Archive for November, 2012

Yeah… no.

I just hit “send” on a query to my dream agency. At first, I was like this:

Hey! Pick me! Pick me! I’m over here!

Then… not so much. It’s now more like this:

Holy… what have you done?


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At least, not out loud.

On the little glass windows of my jewelry box (that sits on top of my desk) are etchings of roses; a bud, a partial bloom, a full bloom, one scene on each door. I thought there was a butterfly near the bud, but it turns out the glass is just dirty on the one side. Martha Stewart I am not. There’s two strands of pearls that hang from the carousel inside on the left, on the right are drawers that contain various baubles. The pearls belonged to my grandmother.

I bought this tiny two-bedroom house because I never intended to remarry. My divorce was hellish. Never again, thought I. Two bedrooms would be enough and, as I said, I am not Martha Stewart. Small house; less to clean. I always thought it would be just me and my daughter, Amanda.

*whoops* The gods had other ideas.

Amanda and I wore those pearls the day I married Bobby.

I’m unconvinced the pearls are real — does it really matter? no — and with nowhere to wear them anyway, they’ve stayed in the jewelry box ever since. Hanging beside them now is a necklace that Bobby gave me one Xmas that was all the rage at the time according to every other commercial we saw on tv. Sort of like the three of us all crammed into this tiny little house, the necklaces are all crammed into that tiny little compartment.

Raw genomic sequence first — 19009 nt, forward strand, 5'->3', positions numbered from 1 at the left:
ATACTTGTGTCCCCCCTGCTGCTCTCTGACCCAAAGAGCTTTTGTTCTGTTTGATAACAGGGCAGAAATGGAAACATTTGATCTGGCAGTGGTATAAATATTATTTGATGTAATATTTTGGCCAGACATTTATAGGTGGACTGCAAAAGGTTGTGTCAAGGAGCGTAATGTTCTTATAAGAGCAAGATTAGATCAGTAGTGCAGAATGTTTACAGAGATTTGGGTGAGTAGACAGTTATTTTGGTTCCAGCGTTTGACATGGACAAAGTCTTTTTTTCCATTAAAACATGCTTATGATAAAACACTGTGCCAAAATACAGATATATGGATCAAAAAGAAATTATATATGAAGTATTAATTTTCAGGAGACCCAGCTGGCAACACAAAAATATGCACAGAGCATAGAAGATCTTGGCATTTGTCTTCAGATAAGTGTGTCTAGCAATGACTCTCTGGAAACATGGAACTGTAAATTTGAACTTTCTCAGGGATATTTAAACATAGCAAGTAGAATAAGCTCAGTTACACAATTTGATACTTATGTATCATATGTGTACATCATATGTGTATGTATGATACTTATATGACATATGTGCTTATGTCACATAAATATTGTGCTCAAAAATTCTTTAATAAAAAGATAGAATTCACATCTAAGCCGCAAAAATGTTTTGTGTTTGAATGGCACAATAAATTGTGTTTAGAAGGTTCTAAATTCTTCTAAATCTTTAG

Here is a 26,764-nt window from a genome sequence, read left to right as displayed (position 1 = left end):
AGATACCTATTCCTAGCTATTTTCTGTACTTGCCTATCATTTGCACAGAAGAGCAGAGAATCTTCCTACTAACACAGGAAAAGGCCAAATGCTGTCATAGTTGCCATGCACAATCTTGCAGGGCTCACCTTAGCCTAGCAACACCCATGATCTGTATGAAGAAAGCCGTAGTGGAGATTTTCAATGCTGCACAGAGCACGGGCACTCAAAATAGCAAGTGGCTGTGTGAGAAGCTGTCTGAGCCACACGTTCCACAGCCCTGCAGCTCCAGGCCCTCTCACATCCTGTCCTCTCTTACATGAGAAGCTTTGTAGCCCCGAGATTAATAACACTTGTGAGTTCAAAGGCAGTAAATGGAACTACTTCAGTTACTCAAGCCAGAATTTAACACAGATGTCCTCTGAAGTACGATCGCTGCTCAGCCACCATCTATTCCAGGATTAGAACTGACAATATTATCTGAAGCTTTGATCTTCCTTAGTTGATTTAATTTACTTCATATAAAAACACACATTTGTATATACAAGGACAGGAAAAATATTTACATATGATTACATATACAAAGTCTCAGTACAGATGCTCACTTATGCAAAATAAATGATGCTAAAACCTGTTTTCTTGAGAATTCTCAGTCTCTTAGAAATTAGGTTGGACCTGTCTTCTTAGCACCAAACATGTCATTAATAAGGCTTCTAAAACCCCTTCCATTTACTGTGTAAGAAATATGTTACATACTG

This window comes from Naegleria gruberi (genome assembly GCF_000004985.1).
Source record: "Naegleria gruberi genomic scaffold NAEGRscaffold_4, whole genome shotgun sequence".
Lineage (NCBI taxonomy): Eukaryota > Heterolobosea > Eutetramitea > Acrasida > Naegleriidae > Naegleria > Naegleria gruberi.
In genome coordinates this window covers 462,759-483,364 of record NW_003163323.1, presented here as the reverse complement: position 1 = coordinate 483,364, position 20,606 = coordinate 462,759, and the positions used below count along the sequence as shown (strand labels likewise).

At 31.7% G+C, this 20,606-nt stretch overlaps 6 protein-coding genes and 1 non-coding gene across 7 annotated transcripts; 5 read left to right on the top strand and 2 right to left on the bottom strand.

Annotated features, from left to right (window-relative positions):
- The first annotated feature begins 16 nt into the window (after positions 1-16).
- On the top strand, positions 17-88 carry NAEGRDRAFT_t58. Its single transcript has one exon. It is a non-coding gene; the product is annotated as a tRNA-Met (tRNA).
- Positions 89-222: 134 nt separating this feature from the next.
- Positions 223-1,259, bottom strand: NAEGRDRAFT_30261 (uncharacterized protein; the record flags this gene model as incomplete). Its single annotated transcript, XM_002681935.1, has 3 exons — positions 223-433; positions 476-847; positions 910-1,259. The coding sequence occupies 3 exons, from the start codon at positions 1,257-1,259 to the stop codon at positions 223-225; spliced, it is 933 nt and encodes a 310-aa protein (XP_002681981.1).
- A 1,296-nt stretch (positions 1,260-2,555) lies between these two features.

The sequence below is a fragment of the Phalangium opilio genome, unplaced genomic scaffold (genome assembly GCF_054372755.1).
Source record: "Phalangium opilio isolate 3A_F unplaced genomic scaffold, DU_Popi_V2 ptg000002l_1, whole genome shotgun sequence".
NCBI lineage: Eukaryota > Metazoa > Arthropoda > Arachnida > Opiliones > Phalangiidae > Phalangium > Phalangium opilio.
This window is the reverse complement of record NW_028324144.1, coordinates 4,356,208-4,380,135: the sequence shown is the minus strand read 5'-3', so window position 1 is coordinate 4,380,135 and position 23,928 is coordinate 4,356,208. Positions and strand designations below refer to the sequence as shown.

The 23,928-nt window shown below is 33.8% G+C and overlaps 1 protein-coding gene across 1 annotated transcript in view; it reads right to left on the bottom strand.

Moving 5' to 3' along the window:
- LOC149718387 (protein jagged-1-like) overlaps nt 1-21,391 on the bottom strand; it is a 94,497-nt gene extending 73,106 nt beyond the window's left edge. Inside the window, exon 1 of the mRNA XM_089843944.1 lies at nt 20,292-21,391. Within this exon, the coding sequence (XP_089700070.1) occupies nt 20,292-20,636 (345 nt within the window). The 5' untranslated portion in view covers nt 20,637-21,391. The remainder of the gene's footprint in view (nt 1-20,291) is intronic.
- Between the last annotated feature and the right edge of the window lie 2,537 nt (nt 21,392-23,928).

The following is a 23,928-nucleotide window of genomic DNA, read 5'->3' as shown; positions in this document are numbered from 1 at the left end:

It’s been a long time since I talked about it, but my grandmother lived with us for one year, almost to the day. The day my grandmother moved in was the day my daughter moved out. It wasn’t possible to take care of an eighty-six/seven year-old woman and have four people live here. Did Amanda complain that she had to move out? Not once. Neither did I. At least, not out loud.

Though she often complains that she hates living in her father’s basement, she never — ever — lays blame at the feet of myself, or her great-grandmother.

At least, not out loud.


“Out loud” is a great way to describe the two of us. We are loud. Individually, we’re quiet. Put us together and you’ll wish to gods that we’d shut the fuck up. Just ask Bobby (ha-ha). It’s been that way since she was little, too.

“If you hear your name over the intercom (at school), I’ve scored tickets to The Backstreet Boys, you’re getting out early, and we’re going to Myrtle Beach!”
“Do you know how to get there?”
“Hell, no!”